Earlier this month, I wrote about giving a loving massage to your Valentine. In that I wrote that your intentions will be revealed through your touch. An article this week in the New York Times illustrates some recent research into how deep this language of touch goes.
The article cites research that correlates higher student performance to the frequency of reassuring touches to the arm or back by the teacher. Patients perceived the length of time spent in a doctor’s office was longer when they were touched sympathetically by the physician. There is other research mentioned in the article that blindfolded subjects were able to identify up to eight different emotions expressed only through touch. This is powerful stuff.
According to the Times article, research is currently being done to correlate touch to team athletic performance. The research being conducted at the University of California, Berkley has cataloged each expression of touch in every game played in the National Basketball Association 2009 season. Early evidence points to the higher performing teams demonstrated more touches like high fives, hugs, fist pounds and chest bumps. Studies have shown that supportive touch can reduce the production of cortisol, a hormone produced when under stress, and increase the hormone oxytocin which is related to the perception of trust.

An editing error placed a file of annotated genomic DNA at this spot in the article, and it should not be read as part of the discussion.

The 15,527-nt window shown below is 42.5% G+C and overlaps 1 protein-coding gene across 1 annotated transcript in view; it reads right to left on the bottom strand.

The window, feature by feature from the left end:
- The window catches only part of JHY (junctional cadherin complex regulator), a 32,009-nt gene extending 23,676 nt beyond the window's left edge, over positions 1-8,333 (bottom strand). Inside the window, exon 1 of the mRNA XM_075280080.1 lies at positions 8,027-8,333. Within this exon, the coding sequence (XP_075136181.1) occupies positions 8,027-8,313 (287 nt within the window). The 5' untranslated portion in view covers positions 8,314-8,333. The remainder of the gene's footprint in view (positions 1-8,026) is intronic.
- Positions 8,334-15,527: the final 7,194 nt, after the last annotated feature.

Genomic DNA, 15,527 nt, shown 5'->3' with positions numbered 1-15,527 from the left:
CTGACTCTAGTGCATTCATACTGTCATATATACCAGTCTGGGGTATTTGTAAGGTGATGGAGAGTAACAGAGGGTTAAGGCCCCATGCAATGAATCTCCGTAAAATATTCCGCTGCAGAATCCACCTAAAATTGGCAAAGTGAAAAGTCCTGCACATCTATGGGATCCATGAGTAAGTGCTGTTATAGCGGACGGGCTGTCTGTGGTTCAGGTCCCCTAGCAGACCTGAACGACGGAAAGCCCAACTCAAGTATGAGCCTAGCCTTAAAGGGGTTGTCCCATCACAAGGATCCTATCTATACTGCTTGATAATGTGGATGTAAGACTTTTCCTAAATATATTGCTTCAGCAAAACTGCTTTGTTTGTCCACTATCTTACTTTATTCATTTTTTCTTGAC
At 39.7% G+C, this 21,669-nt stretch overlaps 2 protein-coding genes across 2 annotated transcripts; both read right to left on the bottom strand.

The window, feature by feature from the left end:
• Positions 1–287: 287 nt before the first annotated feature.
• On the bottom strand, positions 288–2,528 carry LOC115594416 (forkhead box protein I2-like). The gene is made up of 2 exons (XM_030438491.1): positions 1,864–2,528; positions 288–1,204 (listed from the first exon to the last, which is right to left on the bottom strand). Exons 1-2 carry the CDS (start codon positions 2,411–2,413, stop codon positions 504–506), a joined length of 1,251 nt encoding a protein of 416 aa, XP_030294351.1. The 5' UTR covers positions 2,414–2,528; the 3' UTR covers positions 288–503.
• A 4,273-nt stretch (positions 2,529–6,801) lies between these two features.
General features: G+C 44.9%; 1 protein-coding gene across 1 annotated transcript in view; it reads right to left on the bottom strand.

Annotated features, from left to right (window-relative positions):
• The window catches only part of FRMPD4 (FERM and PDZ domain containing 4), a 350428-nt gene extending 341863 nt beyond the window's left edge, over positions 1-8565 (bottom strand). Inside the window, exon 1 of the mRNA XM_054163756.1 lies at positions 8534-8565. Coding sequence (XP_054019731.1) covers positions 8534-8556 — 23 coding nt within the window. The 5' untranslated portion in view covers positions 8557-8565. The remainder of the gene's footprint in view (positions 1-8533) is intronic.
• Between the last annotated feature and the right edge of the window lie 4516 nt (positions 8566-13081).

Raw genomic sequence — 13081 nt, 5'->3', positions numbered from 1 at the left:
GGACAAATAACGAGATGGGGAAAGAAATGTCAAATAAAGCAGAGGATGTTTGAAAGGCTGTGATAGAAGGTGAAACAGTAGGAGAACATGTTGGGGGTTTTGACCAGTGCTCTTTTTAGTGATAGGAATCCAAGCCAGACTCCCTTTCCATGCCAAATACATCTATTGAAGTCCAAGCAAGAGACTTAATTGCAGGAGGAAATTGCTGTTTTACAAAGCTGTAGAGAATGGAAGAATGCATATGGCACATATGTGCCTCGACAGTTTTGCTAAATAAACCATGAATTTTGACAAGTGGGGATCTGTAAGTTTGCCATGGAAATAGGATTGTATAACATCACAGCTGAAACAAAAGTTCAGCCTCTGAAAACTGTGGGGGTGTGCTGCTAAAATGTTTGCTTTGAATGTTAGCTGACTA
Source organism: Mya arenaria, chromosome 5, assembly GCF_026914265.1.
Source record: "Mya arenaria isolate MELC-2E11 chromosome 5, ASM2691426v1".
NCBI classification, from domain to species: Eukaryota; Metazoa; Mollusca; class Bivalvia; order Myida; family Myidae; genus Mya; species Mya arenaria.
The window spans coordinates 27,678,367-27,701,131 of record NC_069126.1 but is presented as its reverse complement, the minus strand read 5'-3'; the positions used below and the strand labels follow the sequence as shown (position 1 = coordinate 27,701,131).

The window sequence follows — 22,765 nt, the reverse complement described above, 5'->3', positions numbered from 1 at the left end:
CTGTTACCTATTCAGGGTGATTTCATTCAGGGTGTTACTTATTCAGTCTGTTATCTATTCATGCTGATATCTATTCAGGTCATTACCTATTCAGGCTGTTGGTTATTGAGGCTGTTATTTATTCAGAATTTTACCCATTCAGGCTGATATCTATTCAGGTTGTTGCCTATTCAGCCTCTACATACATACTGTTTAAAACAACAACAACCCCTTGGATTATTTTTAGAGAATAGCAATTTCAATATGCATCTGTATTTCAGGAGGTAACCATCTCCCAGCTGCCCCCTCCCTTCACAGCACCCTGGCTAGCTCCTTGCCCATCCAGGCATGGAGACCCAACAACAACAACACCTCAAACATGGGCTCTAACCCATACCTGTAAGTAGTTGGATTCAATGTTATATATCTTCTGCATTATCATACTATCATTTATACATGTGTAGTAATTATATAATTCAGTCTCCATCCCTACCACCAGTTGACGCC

Try this for your self. Here’s an experiment that I do on a regular basis ever since becoming a massage therapist. The next time you are in the check out line at the grocery store, when you had the cashier your cash or debit card, try to make contact with your fingers to their fingers, in an ever so slight brush or touch so that it’s barely noticeable. I’ve found that every time I’ve done this, the clerk relaxes ever so slightly, smiles more, looks me in the eye, or somehow gives me an extra moment of consideration in a genuine personal connection. I’m sure they aren’t even aware of it, but I’m happy to know that the next person in line behind me is going to receive the benefit of my touch.
Paul Kulpinski, LMT